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The principal design of this epistle seems to have been to uphold the authority of Timothy--which many of the Ephesians had so far questioned as to have set up others as their bishops and ministers in opposition to him—and also to give him instructions concerning the management of the Church at Ephesus. In the second epistle which S. Paul wrote during his second imprisonment in Rome, and when he had the prospect of an immediate and cruel death, he exhorts his son Timothy, whom he had in affectionate remembrance, to continue stedfast in the true faith ; to be constant and diligent in the discharge of his ministerial duty; to avoid foolish'and unlearned questions; and to practise and inculcate the great duties of the Gospel ; concluding these, the last words be addressed to the Church of Christ, with messages of love and warning to his disciples and friends, of whom it was liis painful lot to record that in his hour of trial and adversity, they had all forsaken him. This was when times of trouble had come upon the Churches, and a fierce persecution had broken out against the Christians (under the Emperor Nero), in which many had been killed; many had fled; and of the rest many were afraid to be known as Christians. It is to these that the Apostle refers ; that at his trial the Christians of Rome did not venture publicly to stand by him. “At my first answer no man stood with me, but all men forsook me : I pray God it may not be laid to their charge.” (2 Tim. iv. 16.) But the better to enter into the feelings of the Apostle in writing this epistle, imagine a pious father, under sentence of death for his piety and benevolence to mankind, writing to a dutiful and affectionate son, that he might see and embrace him again before he left the world ; particularly that he might leave with him his dying commands, and charge him to live and suffer as he had done; and you will have the frame of " the Apostle's mind during the writing of the whole epistle.
HYMNS FOR THE DAY OF ST. JOHN THE
BEFORE THE LATIN GATE.
Christi discipulus, Cæsare judice,
Frontis canities movet."
As to a triumph he treads the way,
They are come! Lo, the torturers skill is tried !
But it spareth its victim, and sends him away
Stronger than ever afore that day.
Here he doth write what the angel relates,
So may Christ love us, and teach us to bear,
Heaven doth He ope on no other conditions,
Unto The Father and Son alway
This is true faith-that we never should shrink
“ Jussu tyranni pro Fide
Pulsus, Johannes, exulas :
In the LORD, S. John believeth ;
There Tae LORD that died revealed
Secrets profound the prophet sees
Praise THB FATHER; praise The Son,
The beloved disciple, St. John, Evangelist and Apostle, who laid his head on Jesus' breast at supper, and alone ven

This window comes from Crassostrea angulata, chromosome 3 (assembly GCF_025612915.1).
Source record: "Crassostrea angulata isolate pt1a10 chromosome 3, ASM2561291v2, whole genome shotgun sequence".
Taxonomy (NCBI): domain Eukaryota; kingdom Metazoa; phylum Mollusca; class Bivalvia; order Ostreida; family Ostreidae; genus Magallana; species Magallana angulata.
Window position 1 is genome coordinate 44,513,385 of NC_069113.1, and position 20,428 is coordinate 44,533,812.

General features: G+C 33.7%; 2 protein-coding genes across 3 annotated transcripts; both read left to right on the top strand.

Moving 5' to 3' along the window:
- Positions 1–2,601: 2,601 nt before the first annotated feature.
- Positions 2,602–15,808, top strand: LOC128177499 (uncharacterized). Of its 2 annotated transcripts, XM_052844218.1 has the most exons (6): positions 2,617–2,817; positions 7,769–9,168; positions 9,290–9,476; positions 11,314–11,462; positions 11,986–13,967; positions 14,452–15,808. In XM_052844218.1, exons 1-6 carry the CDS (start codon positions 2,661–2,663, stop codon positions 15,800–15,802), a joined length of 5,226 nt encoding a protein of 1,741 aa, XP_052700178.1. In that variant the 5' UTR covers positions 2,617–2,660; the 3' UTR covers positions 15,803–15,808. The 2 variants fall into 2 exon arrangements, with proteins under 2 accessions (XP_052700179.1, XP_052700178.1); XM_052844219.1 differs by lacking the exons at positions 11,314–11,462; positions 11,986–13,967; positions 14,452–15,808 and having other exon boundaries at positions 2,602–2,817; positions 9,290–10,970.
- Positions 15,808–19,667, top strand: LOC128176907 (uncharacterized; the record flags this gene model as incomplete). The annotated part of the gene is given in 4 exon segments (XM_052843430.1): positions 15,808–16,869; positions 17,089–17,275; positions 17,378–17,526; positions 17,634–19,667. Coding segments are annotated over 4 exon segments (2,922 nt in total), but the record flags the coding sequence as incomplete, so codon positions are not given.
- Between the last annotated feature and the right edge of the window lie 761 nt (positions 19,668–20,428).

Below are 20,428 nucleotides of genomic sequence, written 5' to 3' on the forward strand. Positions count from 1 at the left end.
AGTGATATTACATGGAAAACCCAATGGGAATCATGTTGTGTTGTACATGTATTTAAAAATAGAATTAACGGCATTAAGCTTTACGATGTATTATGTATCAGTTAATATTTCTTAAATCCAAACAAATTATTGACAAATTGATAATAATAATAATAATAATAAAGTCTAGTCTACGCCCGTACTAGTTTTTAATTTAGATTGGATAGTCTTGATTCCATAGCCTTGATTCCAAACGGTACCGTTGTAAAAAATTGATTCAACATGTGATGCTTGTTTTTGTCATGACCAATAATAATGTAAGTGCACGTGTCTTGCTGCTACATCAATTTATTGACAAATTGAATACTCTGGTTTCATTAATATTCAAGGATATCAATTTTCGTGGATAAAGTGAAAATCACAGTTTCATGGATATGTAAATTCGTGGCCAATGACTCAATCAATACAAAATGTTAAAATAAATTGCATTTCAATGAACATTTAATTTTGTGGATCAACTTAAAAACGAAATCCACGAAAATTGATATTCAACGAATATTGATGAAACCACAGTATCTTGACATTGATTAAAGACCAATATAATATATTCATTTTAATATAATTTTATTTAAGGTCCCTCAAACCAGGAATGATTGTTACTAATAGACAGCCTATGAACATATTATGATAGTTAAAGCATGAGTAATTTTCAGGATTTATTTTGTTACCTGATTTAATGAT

tured to ask who should betray his LORD; after having wit. nessed to the truth in Asia and the regions as far as Parthia, returned to Ephesus, and there fixed his abode. From thence he was fetched by the command of the persecuting Emperor Domitian, and brought to Rome. At Rome he was plunged into a cauldron of boiling oil, from which he received no ir jury: afterwards he was barished to the isle of Patmos
, when (A.D. 96) he wrote the Book of Revelations.
In the year after Christ, 97, he wrote his gospel in order to refute the heresy of Cerinthus and Ebion who denied the divinity of our Lord. He also wrote three Epistles. He died at Ephesus, in the ninety-fourth year of his age.
“ Jesus saith unto him, “ If I will that ye tarry till come, what is that to thee."-S. John xxi. 22.
F. C. H.
LINES WRITTEN ON THE DEATH OF A BROTHER
Farewell, dear brother, thou art gone before
C. W. S.
RURAL WALKS IN CORNWALL.
1. S. Ives AND LELANT. A SITUATION more romantic than that of S. Ives can scarcely be imagined. The view from the hill at its entrance is incomparably beautiful. The broad bay, the distant hills, the picturesque gull rock, and the little town, with its lofty church tower, present themselves at once to the traveller's eye. The town is built upon a narrow peninsula jutting far out into the sea. The walk from Hayle to S. Ives, though the lands are in many places barren and uncultivated, is very interesting.
On the road 'not far from Hayle is Lelant; the old church dedicated to S. Uny, stands to the east of the village, among the sand bills. It is a very neat country church, and the east windows have recently been enriched with some rich stained glass. There is a very ancient romanesque pillar, arch, and respond, at the west end. About midway between Lelant and 8. Ives there is a beautiful vale called Carbus Valley.' When viewed from the roa, it presents a singularly picturesque appearance. A little before we reach S. Ives we pass on the left Tregenna Castle, the seat of L. Stephens, Esq., a handsome mansion with beautiful grounds. It is just beyond this that the beautiful view of the town beneath breaks on our view. The principal object of interest in it is the church, a fine old structure, but much mutilated. The tower is of considerable height and ornamented with handsome pinnacles. It is of the third-pointed style. The carved oak benches within the church remain in a very perfect state, and are very beautiful. One, which was probably presented by a blacksmith, represents his tools under four oak canopied arches, his wife under a fifth. There is a very elegant font of early date and of exquisite proportions. : On the outside is a very curious cross of stone, which has been recently dug up in the church